Adapted from two 2012 online discussions.
Dear Carolyn: Every year, in the weeks leading up to Mother’s Day and on the day itself, I am miserable. I have a volatile relationship with my own mother and see all around me mothers being praised even though they are barely competent.
I am by no means a perfect mother, but I try my best, love my children to death, and enjoy them immensely. I do not feel, however, that I should be celebrated for this or that being a mother makes me more important than women without children. Why celebrate motherhood at all?
My family has been invited to a Mother’s Day celebration for my mother-in-law and sisters-in-law and I do not want to go. Should I be honest when sending my regrets, or just say simply that I cannot attend? My husband and kids most likely will want to go, so I would stay home by myself or find something else to do. Or should I just suck it up and go?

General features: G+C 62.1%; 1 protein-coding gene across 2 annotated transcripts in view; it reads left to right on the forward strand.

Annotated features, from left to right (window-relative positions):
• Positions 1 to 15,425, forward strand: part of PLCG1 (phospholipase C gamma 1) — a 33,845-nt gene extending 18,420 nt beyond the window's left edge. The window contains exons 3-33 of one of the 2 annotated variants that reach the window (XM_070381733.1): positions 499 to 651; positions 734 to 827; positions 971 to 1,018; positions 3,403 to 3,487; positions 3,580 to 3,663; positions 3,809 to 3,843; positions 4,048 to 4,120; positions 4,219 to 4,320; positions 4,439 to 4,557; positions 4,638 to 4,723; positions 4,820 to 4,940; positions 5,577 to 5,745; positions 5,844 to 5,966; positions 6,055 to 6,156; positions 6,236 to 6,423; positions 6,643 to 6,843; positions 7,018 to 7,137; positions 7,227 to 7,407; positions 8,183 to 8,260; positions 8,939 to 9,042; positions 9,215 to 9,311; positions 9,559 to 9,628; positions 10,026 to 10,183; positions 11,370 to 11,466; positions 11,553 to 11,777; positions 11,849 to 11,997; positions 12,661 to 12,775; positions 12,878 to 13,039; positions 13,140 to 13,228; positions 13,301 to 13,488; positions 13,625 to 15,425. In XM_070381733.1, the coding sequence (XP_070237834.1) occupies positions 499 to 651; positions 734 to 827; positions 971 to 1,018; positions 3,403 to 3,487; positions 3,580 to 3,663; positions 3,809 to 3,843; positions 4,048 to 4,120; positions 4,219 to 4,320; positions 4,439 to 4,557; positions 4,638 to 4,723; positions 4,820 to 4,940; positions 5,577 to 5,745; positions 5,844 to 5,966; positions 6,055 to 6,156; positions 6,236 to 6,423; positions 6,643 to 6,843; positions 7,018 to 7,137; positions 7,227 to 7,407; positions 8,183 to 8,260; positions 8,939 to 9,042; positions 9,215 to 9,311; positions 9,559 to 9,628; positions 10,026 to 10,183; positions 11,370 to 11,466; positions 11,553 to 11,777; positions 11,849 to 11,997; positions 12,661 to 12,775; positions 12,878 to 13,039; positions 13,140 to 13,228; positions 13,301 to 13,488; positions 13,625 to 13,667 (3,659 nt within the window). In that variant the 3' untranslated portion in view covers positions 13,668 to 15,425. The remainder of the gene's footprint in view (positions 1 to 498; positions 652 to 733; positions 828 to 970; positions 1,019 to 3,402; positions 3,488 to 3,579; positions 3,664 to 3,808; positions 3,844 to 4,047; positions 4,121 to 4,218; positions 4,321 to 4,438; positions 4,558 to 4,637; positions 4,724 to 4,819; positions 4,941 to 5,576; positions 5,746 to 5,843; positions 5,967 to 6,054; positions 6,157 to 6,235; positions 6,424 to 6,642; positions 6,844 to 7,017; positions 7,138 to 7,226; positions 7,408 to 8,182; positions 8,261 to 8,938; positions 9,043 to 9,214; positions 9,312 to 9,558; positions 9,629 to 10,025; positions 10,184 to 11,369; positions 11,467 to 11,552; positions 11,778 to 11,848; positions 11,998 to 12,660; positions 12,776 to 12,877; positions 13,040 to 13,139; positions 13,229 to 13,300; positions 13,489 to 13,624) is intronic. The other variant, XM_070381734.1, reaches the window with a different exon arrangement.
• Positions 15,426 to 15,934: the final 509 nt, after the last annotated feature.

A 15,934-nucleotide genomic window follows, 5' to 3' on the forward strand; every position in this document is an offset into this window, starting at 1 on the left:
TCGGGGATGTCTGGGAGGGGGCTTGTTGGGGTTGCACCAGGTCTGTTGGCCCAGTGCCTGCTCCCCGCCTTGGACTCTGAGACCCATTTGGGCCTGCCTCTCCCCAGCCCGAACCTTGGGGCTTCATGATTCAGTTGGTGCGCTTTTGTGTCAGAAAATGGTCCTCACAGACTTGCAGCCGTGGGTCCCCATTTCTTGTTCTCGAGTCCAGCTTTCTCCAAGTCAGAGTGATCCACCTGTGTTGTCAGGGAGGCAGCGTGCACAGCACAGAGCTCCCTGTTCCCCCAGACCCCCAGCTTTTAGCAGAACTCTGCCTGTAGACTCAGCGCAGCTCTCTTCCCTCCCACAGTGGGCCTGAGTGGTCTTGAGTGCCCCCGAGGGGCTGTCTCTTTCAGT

Mother’s Day Funk
I don’t mean to minimize your difficulties with your mom — that’s a lot of weight to carry — but it sure sounds like you’re making too much of this. We celebrate birthdays, and what did anyone do to deserve that? At least Mother’s Day celebrates some actual hard work.
Society looks for all kinds of ways to say, “Yippee, yay us.” Valentine’s Day sends the message that coupled is better than single; Fourth of July says Americans are better den all youse udder guys; Thanksgiving says people with close families and fat turkeys are better than those without; Christmas says solstice celebrations matter more when they’re all about Jesus; and New Year’s even tries to make the argument that Dec. 31 is more fun or significant than, I dunno, April 20.
So repeat after me: Yippee! Cake!
Unless it’s bad cake. Then I’m with you on just staying home by myself.